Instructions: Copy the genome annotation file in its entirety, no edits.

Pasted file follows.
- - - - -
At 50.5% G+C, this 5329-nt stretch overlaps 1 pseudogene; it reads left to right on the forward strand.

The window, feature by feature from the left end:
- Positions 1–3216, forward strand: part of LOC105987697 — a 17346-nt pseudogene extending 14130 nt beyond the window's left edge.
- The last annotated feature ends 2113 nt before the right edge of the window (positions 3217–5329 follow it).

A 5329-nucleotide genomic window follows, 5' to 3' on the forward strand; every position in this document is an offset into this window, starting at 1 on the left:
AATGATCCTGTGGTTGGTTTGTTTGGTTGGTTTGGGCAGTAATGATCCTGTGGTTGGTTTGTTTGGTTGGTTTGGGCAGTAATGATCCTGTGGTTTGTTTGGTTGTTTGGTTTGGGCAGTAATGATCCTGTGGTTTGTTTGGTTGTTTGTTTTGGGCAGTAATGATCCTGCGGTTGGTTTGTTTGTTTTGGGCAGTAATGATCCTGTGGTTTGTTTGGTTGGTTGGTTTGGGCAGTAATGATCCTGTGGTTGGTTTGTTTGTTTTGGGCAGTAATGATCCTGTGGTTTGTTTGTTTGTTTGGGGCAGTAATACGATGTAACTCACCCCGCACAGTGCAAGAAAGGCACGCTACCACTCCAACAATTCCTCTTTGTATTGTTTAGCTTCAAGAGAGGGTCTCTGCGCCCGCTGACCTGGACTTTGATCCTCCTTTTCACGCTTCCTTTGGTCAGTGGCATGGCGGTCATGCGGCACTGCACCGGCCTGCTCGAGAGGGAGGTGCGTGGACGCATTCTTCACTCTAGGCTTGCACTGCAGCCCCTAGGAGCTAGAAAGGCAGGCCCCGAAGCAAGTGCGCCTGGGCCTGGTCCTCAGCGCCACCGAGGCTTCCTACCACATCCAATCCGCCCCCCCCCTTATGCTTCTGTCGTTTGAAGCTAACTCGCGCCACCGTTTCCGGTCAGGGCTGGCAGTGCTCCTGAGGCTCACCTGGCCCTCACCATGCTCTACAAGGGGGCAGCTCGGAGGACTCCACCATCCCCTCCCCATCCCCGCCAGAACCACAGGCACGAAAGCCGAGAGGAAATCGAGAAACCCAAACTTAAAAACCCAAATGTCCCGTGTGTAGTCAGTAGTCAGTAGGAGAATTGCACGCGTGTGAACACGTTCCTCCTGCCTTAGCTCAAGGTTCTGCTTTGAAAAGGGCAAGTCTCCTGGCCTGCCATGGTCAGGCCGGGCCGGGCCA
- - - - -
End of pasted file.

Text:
At 50.5% G+C, this 5329-nt stretch overlaps 1 pseudogene; it reads left to right on the forward strand.

The window, feature by feature from the left end:
- Positions 1–3216, forward strand: part of LOC105987697 — a 17346-nt pseudogene extending 14130 nt beyond the window's left edge.
- The last annotated feature ends 2113 nt before the right edge of the window (positions 3217–5329 follow it).

A 5329-nucleotide genomic window follows, 5' to 3' on the forward strand; every position in this document is an offset into this window, starting at 1 on the left:
AATGATCCTGTGGTTGGTTTGTTTGGTTGGTTTGGGCAGTAATGATCCTGTGGTTGGTTTGTTTGGTTGGTTTGGGCAGTAATGATCCTGTGGTTTGTTTGGTTGTTTGGTTTGGGCAGTAATGATCCTGTGGTTTGTTTGGTTGTTTGTTTTGGGCAGTAATGATCCTGCGGTTGGTTTGTTTGTTTTGGGCAGTAATGATCCTGTGGTTTGTTTGGTTGGTTGGTTTGGGCAGTAATGATCCTGTGGTTGGTTTGTTTGTTTTGGGCAGTAATGATCCTGTGGTTTGTTTGTTTGTTTGGGGCAGTAATACGATGTAACTCACCCCGCACAGTGCAAGAAAGGCACGCTACCACTCCAACAATTCCTCTTTGTATTGTTTAGCTTCAAGAGAGGGTCTCTGCGCCCGCTGACCTGGACTTTGATCCTCCTTTTCACGCTTCCTTTGGTCAGTGGCATGGCGGTCATGCGGCACTGCACCGGCCTGCTCGAGAGGGAGGTGCGTGGACGCATTCTTCACTCTAGGCTTGCACTGCAGCCCCTAGGAGCTAGAAAGGCAGGCCCCGAAGCAAGTGCGCCTGGGCCTGGTCCTCAGCGCCACCGAGGCTTCCTACCACATCCAATCCGCCCCCCCCCTTATGCTTCTGTCGTTTGAAGCTAACTCGCGCCACCGTTTCCGGTCAGGGCTGGCAGTGCTCCTGAGGCTCACCTGGCCCTCACCATGCTCTACAAGGGGGCAGCTCGGAGGACTCCACCATCCCCTCCCCATCCCCGCCAGAACCACAGGCACGAAAGCCGAGAGGAAATCGAGAAACCCAAACTTAAAAACCCAAATGTCCCGTGTGTAGTCAGTAGTCAGTAGGAGAATTGCACGCGTGTGAACACGTTCCTCCTGCCTTAGCTCAAGGTTCTGCTTTGAAAAGGGCAAGTCTCCTGGCCTGCCATGGTCAGGCCGGGCCGGGCCA